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Why Linux May Never Be a True Desktop OS

By Rob Enderle
Apr 24, 2006 5:00 AM PT

This week I'm speaking at the Desktop Linux Summit in San Diego on why the PC OEMs don't, and probably never will, fully support Linux on the desktop. This is somewhat of a deja vu for me since a decade ago my team made a similar presentation at IBM on OS/2 and why it wouldn't beat Windows in its time. For the purpose of this piece I'm using the word "Linux" as an open source OS catch-all so I don't have to call out every distribution or variant.

Why Linux May Never Be a True Desktop OS

Now, as it was then, the core of the argument wasn't the technology, the strength of Microsoft, or anything, really, outside IBM's control. The reason was that IBM would simply not do what was necessary to take the market away from Microsoft.

When I look at Microsoft these days I recall something former Hewlett-Packard Chairman Lew Platt once said: "My biggest problem is finding people who will tell me the truth." I've never seen Microsoft as weak, from an execution standpoint, before, but currently the firm appears weak. Taking advantage of that weakness remains elusive for both Linux players and Apple, however. Let's take a look at the reasons why it's been difficult for them to move dramatically into the business or consumer desktop computer spaces.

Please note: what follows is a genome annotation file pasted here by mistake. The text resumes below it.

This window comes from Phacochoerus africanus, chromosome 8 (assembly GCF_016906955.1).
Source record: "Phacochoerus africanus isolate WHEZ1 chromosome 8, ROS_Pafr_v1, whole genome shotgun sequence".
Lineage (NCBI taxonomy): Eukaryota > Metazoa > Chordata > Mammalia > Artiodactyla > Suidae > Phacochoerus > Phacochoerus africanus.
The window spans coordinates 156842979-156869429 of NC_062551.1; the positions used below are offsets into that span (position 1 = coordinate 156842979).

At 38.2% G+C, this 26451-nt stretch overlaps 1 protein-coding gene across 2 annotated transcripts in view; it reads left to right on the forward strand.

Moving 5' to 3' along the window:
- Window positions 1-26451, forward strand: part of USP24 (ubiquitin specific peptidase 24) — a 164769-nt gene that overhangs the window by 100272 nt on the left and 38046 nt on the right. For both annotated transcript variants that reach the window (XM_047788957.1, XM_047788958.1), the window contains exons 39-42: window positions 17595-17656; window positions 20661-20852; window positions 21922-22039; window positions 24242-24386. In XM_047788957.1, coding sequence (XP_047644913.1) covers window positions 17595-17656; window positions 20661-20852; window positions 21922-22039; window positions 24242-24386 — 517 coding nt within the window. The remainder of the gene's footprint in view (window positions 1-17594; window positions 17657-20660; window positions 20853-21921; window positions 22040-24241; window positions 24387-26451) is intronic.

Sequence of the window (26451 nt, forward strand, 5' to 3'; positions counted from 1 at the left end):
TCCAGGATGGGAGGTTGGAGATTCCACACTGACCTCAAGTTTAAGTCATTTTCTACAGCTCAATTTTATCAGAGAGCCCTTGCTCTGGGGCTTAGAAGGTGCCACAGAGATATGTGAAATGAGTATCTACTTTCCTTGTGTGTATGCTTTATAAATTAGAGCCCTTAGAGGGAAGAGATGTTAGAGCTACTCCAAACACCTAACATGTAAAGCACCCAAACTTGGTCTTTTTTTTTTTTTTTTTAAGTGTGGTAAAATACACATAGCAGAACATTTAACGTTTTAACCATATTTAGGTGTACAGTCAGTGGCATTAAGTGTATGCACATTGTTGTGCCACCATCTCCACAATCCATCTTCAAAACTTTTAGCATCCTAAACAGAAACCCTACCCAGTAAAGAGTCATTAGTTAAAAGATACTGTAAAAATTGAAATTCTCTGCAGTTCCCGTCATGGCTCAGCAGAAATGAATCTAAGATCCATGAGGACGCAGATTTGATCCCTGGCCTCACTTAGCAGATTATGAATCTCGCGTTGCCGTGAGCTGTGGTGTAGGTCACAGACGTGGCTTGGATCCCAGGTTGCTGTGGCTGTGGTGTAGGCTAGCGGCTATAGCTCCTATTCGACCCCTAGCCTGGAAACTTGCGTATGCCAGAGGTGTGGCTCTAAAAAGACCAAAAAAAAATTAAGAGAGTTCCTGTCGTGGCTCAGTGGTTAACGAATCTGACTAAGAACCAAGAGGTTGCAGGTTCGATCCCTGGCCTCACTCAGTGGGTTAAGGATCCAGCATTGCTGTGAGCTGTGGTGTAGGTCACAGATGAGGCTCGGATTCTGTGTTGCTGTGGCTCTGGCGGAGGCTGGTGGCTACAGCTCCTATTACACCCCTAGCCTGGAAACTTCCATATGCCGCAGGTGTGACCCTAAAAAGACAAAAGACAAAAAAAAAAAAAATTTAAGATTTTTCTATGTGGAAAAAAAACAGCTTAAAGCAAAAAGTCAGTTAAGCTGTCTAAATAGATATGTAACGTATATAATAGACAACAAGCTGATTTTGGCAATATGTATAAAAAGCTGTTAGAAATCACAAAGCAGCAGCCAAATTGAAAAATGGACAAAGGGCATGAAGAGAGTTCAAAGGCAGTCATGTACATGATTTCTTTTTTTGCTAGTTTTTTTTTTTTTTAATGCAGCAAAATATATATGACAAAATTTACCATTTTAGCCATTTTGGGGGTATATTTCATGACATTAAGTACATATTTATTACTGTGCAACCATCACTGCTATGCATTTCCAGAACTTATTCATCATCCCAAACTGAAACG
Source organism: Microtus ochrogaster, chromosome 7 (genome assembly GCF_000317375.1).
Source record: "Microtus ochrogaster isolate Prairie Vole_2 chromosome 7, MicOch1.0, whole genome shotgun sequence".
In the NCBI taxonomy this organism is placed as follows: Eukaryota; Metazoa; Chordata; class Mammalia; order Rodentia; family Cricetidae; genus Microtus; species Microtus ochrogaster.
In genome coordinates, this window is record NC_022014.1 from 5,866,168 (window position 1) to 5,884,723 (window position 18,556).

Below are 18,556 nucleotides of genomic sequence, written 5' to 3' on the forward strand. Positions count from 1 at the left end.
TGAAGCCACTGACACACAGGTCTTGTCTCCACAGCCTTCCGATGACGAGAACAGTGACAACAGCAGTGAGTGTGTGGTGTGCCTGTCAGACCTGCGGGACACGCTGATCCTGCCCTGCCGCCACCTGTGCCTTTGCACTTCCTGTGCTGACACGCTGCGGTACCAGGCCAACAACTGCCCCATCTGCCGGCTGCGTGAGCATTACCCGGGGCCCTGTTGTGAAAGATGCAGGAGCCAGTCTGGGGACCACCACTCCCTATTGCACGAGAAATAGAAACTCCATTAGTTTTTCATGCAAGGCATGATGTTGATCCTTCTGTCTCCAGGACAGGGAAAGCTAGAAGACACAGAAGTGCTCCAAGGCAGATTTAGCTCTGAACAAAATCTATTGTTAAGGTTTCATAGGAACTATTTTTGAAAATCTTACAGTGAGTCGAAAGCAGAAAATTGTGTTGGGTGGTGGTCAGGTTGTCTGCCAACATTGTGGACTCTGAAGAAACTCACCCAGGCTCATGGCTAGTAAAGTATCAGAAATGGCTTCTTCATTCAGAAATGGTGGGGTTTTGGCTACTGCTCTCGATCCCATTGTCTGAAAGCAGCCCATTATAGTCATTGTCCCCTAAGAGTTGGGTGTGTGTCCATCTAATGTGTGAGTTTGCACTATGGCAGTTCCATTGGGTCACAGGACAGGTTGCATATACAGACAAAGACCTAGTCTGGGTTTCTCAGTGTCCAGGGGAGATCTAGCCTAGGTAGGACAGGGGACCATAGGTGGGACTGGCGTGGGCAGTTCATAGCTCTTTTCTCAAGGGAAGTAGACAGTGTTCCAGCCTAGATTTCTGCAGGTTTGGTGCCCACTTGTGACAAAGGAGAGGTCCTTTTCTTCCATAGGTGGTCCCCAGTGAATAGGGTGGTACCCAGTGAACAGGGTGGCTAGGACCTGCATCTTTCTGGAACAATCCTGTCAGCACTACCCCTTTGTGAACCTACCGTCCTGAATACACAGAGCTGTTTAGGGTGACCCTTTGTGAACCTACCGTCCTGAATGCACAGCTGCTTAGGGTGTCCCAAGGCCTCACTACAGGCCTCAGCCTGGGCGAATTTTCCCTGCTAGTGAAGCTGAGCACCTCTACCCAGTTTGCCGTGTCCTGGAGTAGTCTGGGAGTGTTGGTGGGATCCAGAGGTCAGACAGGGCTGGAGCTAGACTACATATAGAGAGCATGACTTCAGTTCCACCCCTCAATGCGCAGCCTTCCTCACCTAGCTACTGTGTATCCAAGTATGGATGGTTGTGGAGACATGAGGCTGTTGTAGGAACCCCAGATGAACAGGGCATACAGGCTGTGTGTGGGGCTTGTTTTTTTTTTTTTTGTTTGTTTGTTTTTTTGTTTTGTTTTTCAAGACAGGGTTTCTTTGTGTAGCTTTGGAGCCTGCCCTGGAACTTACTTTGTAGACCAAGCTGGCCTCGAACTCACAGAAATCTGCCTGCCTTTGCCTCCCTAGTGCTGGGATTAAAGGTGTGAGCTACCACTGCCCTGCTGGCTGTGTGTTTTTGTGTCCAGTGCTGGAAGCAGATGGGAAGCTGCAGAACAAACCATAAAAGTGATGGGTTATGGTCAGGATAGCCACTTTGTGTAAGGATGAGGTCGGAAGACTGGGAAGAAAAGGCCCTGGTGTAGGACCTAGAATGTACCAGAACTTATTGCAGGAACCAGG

Doing What Is Necessary

When it comes to competition, typically you have the folks who are willing to do what is necessary to win and the folks who aren't. In my personal experience, I've seen again and again scenarios where a team would lay out a plan for what they deemed was needed in order to be successful in a market and then they'd watch as the executive in charge cherry picked the things he/she wanted to do. As a result, the project failed, often disastrously.

People like to put filters over their eyes and ignore important steps they don't want to perform on the road to achieving a goal. All of us have seen examples of when this derails the plan. With OS/2, the last major challenger to Windows, IBM had a list of things it needed to do in order for the product to be successful. This list laid out staffing levels, marketing expense, structural changes to the company and partnerships, and its foundation was one of the most extensive pieces of research that company ever did.

However as these recommendations went up the chain of command they were changed or in some cases, ignored. The end result? OS/2 failed.

The requirements for OS/2's success included broad third party hardware and software support, developer support, and Windows 32-bit support. In order to get into the hardware, however, OS/2 couldn't come from IBM. This was probably the single biggest deal breaker. Compaq, HP and others wouldn't support an OS from a competitor and, much like it was with Sun and Java and Netscape and Navigator, the biggest weakness that OS/2 had was IBM not doing what the market required of it to be successful.